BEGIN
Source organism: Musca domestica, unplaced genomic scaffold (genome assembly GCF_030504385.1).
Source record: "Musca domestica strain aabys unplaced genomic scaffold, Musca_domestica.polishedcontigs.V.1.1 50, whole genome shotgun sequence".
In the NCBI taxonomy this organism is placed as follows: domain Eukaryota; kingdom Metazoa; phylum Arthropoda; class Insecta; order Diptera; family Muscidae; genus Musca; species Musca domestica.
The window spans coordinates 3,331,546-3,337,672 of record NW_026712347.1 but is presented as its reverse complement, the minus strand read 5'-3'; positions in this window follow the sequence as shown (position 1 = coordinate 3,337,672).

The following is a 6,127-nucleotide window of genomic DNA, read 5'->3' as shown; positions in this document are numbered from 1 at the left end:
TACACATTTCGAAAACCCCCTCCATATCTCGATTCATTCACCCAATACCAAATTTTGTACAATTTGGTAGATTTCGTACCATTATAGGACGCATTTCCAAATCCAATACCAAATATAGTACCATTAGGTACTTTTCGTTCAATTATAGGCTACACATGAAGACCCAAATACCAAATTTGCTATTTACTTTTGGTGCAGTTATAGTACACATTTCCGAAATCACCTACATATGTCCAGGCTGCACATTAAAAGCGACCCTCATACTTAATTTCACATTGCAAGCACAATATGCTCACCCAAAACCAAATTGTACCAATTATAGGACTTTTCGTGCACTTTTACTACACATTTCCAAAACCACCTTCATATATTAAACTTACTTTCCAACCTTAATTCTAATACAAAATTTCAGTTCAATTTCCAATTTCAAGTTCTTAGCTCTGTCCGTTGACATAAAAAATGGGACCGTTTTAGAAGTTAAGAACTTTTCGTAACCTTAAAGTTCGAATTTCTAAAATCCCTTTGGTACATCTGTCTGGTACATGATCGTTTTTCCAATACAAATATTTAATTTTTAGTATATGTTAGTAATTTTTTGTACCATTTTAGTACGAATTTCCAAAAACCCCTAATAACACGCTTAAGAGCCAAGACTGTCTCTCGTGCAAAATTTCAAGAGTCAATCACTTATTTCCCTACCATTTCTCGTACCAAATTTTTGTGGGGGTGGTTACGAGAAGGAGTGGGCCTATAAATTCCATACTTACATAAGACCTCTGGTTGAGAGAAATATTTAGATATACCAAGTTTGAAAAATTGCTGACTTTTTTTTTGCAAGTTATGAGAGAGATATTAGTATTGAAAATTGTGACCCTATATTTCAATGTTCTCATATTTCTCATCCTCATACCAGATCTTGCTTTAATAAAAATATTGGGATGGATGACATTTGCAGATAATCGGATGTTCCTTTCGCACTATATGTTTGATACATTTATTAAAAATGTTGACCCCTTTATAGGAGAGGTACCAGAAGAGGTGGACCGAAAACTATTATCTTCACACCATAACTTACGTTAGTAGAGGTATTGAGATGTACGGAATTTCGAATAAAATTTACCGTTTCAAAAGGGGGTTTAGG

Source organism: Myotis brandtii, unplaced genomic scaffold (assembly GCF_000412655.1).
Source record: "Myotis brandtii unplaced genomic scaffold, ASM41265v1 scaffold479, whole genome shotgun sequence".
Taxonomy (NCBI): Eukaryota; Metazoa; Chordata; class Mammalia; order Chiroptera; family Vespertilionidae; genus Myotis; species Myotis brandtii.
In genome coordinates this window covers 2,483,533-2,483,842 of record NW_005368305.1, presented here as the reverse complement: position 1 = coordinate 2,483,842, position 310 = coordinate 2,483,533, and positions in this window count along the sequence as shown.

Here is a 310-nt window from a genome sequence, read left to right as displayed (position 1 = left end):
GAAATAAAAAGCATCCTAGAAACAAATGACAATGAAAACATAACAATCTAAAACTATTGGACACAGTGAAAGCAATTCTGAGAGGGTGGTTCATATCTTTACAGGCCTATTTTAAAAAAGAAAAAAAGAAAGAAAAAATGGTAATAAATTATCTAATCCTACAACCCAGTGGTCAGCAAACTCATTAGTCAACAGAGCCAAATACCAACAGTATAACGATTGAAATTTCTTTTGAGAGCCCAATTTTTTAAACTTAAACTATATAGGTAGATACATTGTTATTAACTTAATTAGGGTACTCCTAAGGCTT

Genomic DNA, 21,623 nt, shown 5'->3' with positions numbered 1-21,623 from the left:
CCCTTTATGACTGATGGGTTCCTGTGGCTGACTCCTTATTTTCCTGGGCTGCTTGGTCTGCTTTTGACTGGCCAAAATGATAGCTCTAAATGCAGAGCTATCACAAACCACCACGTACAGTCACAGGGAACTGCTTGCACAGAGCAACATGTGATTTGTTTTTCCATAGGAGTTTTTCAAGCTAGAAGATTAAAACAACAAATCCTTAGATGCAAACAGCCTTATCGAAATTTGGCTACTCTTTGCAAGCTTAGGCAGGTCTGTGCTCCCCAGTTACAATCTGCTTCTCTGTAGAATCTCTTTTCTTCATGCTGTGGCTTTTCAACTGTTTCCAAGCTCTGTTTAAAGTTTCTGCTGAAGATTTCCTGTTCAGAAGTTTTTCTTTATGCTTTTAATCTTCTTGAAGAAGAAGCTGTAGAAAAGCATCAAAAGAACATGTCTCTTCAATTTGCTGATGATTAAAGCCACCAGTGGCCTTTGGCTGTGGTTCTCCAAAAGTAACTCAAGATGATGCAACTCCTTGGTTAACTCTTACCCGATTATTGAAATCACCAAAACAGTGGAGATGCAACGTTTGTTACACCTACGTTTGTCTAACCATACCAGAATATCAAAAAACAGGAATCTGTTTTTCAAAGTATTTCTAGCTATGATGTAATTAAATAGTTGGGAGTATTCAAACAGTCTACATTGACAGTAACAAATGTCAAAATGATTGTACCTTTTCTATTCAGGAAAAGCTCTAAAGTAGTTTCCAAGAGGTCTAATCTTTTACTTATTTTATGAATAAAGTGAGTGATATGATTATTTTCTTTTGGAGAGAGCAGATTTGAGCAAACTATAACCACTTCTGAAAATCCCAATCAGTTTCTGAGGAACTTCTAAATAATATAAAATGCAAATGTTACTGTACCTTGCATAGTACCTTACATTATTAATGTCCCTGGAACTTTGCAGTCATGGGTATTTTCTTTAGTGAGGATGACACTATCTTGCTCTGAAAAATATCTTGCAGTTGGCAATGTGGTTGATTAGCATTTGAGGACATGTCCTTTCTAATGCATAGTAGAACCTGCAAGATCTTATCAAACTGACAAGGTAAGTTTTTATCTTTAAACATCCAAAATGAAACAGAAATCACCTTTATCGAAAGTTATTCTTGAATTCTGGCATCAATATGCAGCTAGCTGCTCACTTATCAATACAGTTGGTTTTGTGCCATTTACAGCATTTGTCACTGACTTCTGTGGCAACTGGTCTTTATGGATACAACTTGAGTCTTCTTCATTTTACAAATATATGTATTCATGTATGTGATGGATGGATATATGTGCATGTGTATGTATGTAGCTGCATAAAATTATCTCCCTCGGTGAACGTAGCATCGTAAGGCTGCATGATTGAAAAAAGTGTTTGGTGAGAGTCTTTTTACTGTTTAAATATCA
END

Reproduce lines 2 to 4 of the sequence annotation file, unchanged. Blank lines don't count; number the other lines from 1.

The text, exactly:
Source record: "Musca domestica strain aabys unplaced genomic scaffold, Musca_domestica.polishedcontigs.V.1.1 50, whole genome shotgun sequence".
In the NCBI taxonomy this organism is placed as follows: domain Eukaryota; kingdom Metazoa; phylum Arthropoda; class Insecta; order Diptera; family Muscidae; genus Musca; species Musca domestica.
The window spans coordinates 3,331,546-3,337,672 of record NW_026712347.1 but is presented as its reverse complement, the minus strand read 5'-3'; positions in this window follow the sequence as shown (position 1 = coordinate 3,337,672).